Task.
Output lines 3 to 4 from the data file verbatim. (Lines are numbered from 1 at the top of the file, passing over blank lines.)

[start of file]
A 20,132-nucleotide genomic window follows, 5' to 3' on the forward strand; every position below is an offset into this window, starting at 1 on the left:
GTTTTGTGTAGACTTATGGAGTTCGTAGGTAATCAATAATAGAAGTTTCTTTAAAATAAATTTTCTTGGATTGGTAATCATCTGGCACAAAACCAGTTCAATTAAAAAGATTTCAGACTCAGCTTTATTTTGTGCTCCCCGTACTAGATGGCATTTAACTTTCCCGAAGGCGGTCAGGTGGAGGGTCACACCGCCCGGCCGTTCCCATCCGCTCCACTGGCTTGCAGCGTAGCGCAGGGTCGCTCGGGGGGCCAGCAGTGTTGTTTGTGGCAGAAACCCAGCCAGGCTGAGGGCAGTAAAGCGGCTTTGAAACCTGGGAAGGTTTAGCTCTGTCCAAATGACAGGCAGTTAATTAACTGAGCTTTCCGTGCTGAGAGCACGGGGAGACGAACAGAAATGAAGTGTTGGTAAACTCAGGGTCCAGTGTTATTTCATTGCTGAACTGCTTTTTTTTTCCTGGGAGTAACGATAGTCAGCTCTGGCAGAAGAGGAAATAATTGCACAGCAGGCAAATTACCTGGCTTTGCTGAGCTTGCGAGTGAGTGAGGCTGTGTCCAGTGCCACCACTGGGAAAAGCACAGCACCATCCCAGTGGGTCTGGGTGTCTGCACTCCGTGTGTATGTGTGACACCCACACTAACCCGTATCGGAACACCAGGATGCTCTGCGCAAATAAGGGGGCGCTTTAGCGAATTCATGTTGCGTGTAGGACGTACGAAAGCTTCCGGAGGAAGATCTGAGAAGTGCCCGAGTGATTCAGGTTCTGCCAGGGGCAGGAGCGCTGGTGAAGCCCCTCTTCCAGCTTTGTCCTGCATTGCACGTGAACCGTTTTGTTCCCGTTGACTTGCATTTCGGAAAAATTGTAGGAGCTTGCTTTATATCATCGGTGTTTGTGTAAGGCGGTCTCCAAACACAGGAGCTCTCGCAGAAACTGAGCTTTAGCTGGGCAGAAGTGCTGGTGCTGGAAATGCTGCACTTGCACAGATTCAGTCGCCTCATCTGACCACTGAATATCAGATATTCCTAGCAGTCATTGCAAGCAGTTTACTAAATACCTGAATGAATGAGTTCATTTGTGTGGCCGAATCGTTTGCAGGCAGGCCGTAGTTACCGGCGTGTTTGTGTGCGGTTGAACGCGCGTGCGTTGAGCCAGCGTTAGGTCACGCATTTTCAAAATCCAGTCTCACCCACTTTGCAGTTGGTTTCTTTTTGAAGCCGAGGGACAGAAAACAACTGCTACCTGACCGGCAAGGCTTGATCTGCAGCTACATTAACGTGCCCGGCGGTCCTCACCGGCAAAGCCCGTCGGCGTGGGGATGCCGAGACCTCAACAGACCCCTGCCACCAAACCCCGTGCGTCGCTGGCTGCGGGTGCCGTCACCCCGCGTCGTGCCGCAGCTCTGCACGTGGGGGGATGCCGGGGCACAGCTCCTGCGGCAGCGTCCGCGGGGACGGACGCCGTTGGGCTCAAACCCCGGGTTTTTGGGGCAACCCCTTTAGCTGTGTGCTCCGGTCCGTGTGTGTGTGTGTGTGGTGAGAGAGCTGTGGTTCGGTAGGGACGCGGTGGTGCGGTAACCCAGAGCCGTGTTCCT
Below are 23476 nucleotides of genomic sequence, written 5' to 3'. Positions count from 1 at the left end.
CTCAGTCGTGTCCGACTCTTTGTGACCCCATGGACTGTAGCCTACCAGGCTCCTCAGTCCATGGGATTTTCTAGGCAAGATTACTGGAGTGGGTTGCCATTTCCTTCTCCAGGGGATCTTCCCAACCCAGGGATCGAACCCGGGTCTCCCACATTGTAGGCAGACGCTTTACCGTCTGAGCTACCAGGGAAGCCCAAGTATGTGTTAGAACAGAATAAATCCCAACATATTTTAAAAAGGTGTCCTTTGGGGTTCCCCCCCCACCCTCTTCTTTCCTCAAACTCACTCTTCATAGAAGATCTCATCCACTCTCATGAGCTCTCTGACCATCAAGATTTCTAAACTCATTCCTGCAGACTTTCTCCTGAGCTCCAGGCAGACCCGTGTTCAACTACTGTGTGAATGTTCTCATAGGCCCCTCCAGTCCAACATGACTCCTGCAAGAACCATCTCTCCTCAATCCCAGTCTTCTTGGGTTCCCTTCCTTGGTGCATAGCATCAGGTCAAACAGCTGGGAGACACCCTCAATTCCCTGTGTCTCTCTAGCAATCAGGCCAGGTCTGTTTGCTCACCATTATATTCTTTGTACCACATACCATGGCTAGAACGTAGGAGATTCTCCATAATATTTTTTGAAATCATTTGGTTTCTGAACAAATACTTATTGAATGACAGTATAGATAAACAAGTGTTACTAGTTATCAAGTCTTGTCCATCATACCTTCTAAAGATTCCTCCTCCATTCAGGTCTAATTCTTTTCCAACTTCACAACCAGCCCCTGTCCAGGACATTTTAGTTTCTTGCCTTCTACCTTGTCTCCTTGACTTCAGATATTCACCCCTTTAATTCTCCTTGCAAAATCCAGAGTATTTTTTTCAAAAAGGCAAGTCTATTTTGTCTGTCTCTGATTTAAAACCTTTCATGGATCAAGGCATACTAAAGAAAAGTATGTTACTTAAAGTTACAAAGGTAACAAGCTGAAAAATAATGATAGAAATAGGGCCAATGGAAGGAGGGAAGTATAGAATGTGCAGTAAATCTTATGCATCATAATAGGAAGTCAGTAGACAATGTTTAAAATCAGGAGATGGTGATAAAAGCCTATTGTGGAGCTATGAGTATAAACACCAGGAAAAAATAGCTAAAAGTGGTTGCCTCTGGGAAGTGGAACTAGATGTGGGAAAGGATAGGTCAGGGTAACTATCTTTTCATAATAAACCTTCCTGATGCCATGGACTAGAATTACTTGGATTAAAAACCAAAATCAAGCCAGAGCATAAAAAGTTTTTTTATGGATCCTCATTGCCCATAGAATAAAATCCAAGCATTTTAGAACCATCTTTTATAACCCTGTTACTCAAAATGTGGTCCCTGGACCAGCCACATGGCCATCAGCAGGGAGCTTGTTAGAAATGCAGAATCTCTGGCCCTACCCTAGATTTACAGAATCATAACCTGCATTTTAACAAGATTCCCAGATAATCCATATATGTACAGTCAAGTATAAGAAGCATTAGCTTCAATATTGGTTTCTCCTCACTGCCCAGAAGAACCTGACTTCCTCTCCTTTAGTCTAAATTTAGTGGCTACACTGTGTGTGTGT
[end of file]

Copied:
Below are 23476 nucleotides of genomic sequence, written 5' to 3'. Positions count from 1 at the left end.
CTCAGTCGTGTCCGACTCTTTGTGACCCCATGGACTGTAGCCTACCAGGCTCCTCAGTCCATGGGATTTTCTAGGCAAGATTACTGGAGTGGGTTGCCATTTCCTTCTCCAGGGGATCTTCCCAACCCAGGGATCGAACCCGGGTCTCCCACATTGTAGGCAGACGCTTTACCGTCTGAGCTACCAGGGAAGCCCAAGTATGTGTTAGAACAGAATAAATCCCAACATATTTTAAAAAGGTGTCCTTTGGGGTTCCCCCCCCACCCTCTTCTTTCCTCAAACTCACTCTTCATAGAAGATCTCATCCACTCTCATGAGCTCTCTGACCATCAAGATTTCTAAACTCATTCCTGCAGACTTTCTCCTGAGCTCCAGGCAGACCCGTGTTCAACTACTGTGTGAATGTTCTCATAGGCCCCTCCAGTCCAACATGACTCCTGCAAGAACCATCTCTCCTCAATCCCAGTCTTCTTGGGTTCCCTTCCTTGGTGCATAGCATCAGGTCAAACAGCTGGGAGACACCCTCAATTCCCTGTGTCTCTCTAGCAATCAGGCCAGGTCTGTTTGCTCACCATTATATTCTTTGTACCACATACCATGGCTAGAACGTAGGAGATTCTCCATAATATTTTTTGAAATCATTTGGTTTCTGAACAAATACTTATTGAATGACAGTATAGATAAACAAGTGTTACTAGTTATCAAGTCTTGTCCATCATACCTTCTAAAGATTCCTCCTCCATTCAGGTCTAATTCTTTTCCAACTTCACAACCAGCCCCTGTCCAGGACATTTTAGTTTCTTGCCTTCTACCTTGTCTCCTTGACTTCAGATATTCACCCCTTTAATTCTCCTTGCAAAATCCAGAGTATTTTTTTCAAAAAGGCAAGTCTATTTTGTCTGTCTCTGATTTAAAACCTTTCATGGATCAAGGCATACTAAAGAAAAGTATGTTACTTAAAGTTACAAAGGTAACAAGCTGAAAAATAATGATAGAAATAGGGCCAATGGAAGGAGGGAAGTATAGAATGTGCAGTAAATCTTATGCATCATAATAGGAAGTCAGTAGACAATGTTTAAAATCAGGAGATGGTGATAAAAGCCTATTGTGGAGCTATGAGTATAAACACCAGGAAAAAATAGCTAAAAGTGGTTGCCTCTGGGAAGTGGAACTAGATGTGGGAAAGGATAGGTCAGGGTAACTATCTTTTCATAATAAACCTTCCTGATGCCATGGACTAGAATTACTTGGATTAAAAACCAAAATCAAGCCAGAGCATAAAAAGTTTTTTTATGGATCCTCATTGCCCATAGAATAAAATCCAAGCATTTTAGAACCATCTTTTATAACCCTGTTACTCAAAATGTGGTCCCTGGACCAGCCACATGGCCATCAGCAGGGAGCTTGTTAGAAATGCAGAATCTCTGGCCCTACCCTAGATTTACAGAATCATAACCTGCATTTTAACAAGATTCCCAGATAATCCATATATGTACAGTCAAGTATAAGAAGCATTAGCTTCAATATTGGTTTCTCCTCACTGCCCAGAAGAACCTGACTTCCTCTCCTTTAGTCTAAATTTAGTGGCTACACTGTGTGTGTGT